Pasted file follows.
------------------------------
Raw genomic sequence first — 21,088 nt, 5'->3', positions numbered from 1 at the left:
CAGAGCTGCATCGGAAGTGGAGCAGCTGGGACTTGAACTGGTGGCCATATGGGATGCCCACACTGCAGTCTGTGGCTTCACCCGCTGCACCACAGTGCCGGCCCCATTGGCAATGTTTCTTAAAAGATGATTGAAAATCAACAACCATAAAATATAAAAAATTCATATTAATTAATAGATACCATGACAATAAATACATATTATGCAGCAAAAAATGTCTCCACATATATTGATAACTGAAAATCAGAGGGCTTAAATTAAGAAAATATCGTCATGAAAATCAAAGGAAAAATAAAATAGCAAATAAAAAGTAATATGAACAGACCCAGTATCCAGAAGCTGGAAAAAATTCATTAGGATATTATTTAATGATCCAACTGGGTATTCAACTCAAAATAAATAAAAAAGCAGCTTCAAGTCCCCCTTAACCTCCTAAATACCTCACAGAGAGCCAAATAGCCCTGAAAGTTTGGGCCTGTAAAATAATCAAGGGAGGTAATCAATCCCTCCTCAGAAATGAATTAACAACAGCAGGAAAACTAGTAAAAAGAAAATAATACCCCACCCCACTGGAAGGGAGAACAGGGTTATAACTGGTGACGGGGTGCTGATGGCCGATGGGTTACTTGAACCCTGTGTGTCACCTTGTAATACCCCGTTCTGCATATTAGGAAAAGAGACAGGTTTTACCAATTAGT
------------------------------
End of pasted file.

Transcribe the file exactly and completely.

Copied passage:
Raw genomic sequence first — 21,088 nt, 5'->3', positions numbered from 1 at the left:
CAGAGCTGCATCGGAAGTGGAGCAGCTGGGACTTGAACTGGTGGCCATATGGGATGCCCACACTGCAGTCTGTGGCTTCACCCGCTGCACCACAGTGCCGGCCCCATTGGCAATGTTTCTTAAAAGATGATTGAAAATCAACAACCATAAAATATAAAAAATTCATATTAATTAATAGATACCATGACAATAAATACATATTATGCAGCAAAAAATGTCTCCACATATATTGATAACTGAAAATCAGAGGGCTTAAATTAAGAAAATATCGTCATGAAAATCAAAGGAAAAATAAAATAGCAAATAAAAAGTAATATGAACAGACCCAGTATCCAGAAGCTGGAAAAAATTCATTAGGATATTATTTAATGATCCAACTGGGTATTCAACTCAAAATAAATAAAAAAGCAGCTTCAAGTCCCCCTTAACCTCCTAAATACCTCACAGAGAGCCAAATAGCCCTGAAAGTTTGGGCCTGTAAAATAATCAAGGGAGGTAATCAATCCCTCCTCAGAAATGAATTAACAACAGCAGGAAAACTAGTAAAAAGAAAATAATACCCCACCCCACTGGAAGGGAGAACAGGGTTATAACTGGTGACGGGGTGCTGATGGCCGATGGGTTACTTGAACCCTGTGTGTCACCTTGTAATACCCCGTTCTGCATATTAGGAAAAGAGACAGGTTTTACCAATTAGT